23 Jun All Things Scandinavian Design
Talking with a fellow Scandinavian mother is always such a treat. Not more so than talking to Anna Carin McNamara about Scandinavian Design. I was excited about this podcast episode as I like to indulge on Scandi Design and to talk to someone who works on this field felt like a birthday treat.
How Did You Start Your Career?
Anna-Carin started her journey into interior design while back in Stockholm where she ended up working with architect Rupert Gardner who encouraged Anna-Carin to study design in London. Anna-Carin graduated from Royal College of Art in London and followed her heart to Australia after meeting the love of her life.
Anna-Karin says that it was not easy back in 1995 to start a business. Internet was on its infancy, as was email. To get her name out there she started INNA an interior design shop with another Swedish girl and early on her career landed to some magazine editorials and word spread about her shop in Woollahra. This is how she landed her first clients.
Fast forward 25 year, three children later and Anna-Carin Design is interior architecture boutique where she provides stylish, but functional design to contemporary spaces drawing from her Swedish roots. She said her business was dormant at times when she was being a mother. The juggle being mother and business meant she concentrated on her kids rather than sacrifice the time with her kids.
When asked how you define Scandinavian Design Anna Carin said that Scandi Design for her is three elements.
- Simplicity – refined to a point of moving unnecessary, logical solution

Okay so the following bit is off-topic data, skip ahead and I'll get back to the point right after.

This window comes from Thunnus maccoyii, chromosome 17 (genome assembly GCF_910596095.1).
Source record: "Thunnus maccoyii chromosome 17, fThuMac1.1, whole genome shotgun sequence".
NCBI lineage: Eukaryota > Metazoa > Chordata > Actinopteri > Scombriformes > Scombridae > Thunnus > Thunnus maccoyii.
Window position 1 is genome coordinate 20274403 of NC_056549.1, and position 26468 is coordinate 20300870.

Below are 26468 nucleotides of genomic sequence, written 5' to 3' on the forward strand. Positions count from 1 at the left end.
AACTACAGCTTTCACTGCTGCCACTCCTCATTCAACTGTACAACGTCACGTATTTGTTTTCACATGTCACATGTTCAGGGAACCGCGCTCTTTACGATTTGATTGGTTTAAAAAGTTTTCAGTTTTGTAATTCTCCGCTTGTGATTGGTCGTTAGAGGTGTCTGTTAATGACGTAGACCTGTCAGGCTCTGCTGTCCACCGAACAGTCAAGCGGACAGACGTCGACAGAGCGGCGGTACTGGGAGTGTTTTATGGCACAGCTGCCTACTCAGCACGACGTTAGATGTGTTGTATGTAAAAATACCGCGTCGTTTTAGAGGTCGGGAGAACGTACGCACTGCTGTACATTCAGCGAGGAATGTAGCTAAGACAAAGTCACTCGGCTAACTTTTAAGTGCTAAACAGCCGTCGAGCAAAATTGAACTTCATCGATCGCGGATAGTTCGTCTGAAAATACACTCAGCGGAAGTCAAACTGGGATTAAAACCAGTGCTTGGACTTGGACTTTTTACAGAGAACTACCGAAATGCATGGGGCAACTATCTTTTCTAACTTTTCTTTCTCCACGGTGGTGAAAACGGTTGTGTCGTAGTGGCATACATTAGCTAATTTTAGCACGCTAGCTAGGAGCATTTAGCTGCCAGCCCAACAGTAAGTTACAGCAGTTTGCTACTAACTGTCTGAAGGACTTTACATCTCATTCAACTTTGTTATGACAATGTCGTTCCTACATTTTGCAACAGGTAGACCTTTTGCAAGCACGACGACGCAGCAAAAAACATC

- Functional – the design is practical for the user, right proportions.
- Sustainability – the design is timeless and will last the test of time. Good quality like the chair by Pipi Mobler where the wood used takes 100 years to grow and the chair is made to last.
Did You Get Goosebumps as I did?
I had goosebumps when we talked about this. These principles are how we live our lives. Nordic living is all about Simplicity, Functional and Sustainability. Even after all this time, I endorse these concepts and practice them in my life. Anna-Carin agrees that user experience on how the item feels, and how you can use it.
When talking about why Scandinavian Design is so appealing on people Anna-Carin said it comes from the history of the Scandinavian Design. The classic designs of the Windsor chair by Hans Wegner was core design that was taken from history and then made is simpler and appealing to today’s world. The history is what today’s designers use as a way to bring the history back to life and this contemporary design coming from Scandinavia keeps its appeal.
Why Australians Live Scandinavian Design
We talked about why Scandinavian Design is more appealing for Australians more than in Europe. Anna- Carin says she has been thinking about this and in her opinion, it is linked to nature and how Australians live. Australians have a strong connection to nature as does the Swedes. In Scandi Design we like to relate to nature and that is appealing to Australians. The design speaks to Australians as we bring the design from outside to inside through using more for example wood.